Alongside our continuing focus on the military use of drones, we will now have a related programme examining the opening of UK skies to large BVLOS drones and in particular their use for security and surveillance purposes within the UK.

  • For more information see our dedicated webpage: Drone Watch UK
  • Read our first post of this initiative: Benchmarking Police Use of Drones
  • Join us soon for an online discussion on developing campaigning around opening of UK skies to BVLOS drones  (details tbc).                                      

Book review: ‘Visibility equals death’ – living under the martial gaze

In 1978 the then-US under-Secretary of Defense, William Perry, declared that the Pentagon was seeking the ability “to be able to see all high-value targets on the battlefield at any time, to be able to make a direct hit on any target we can see, and to be able to destroy any target we can hit.”  In ‘The Eye of War‘, author Antoine Bousquet argues that military technology is increasingly allowing this objective to be achieved at virtually any time and in virtually any place around the world.

‘The Eye of War’ is the story of the evolution of what Bousquet calls ‘the martial gaze’ – a gaze that threatens anything which falls under it with obliteration.  Today’s military drones are a high profile, modern manifestation, of an ability to spot and destroy a target which has been emerging since the Middle Ages, and ‘The Eye of War’ sets out in vivid terms the histories of the various technologies involved and how they have converged to create a world which, in the words of military scholar Martin Libicki “visibility equals death”.  Read more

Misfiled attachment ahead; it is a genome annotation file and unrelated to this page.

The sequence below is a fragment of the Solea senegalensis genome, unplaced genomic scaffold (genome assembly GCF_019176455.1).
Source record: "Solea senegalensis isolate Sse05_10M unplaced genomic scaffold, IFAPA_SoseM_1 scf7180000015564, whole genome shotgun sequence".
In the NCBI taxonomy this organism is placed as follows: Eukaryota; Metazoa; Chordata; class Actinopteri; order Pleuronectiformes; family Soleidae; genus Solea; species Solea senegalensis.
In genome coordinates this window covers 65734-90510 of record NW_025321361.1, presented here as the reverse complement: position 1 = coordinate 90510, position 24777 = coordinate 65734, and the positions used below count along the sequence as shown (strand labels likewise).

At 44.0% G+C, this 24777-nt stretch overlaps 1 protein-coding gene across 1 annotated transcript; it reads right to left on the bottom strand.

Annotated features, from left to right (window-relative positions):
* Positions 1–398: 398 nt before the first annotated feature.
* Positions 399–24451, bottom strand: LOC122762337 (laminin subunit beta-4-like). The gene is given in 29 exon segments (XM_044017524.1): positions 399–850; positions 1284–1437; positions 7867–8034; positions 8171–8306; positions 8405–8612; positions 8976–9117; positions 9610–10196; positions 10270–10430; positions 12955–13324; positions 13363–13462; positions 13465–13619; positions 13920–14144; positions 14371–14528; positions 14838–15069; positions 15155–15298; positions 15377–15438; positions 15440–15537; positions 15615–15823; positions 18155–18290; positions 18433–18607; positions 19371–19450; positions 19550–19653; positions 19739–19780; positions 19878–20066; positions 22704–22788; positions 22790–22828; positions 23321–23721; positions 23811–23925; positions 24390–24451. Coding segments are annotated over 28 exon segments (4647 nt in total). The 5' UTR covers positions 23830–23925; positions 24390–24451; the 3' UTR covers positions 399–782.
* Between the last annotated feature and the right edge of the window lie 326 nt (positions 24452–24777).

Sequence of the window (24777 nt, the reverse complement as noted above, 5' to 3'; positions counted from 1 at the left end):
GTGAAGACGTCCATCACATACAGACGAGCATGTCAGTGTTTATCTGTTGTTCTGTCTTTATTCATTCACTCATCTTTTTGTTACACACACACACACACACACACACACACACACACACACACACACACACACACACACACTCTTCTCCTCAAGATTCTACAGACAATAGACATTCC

Zephyr and the development of high-altitude military surveillance drones

The Zephyr ‘High Altitude Pseudo Satellite’ drone

The Guardian reported recently that the Pentagon’s Southern Command are testing stratospheric balloons over the US, to combat drug trafficking and support homeland security. The news has caused concern among US civil liberties advocates angry that American citizens will be being monitored in these tests. However, these balloons are just one of a new type of unmanned aerial vehicle / drone called High-Altitude Pseudo-Satellites (HAPS).  This post takes a brief look at this type of drone, which is on the horizon for a number of armed forces, and examines the UK’s development of a HAPS drone called Zephyr. Read more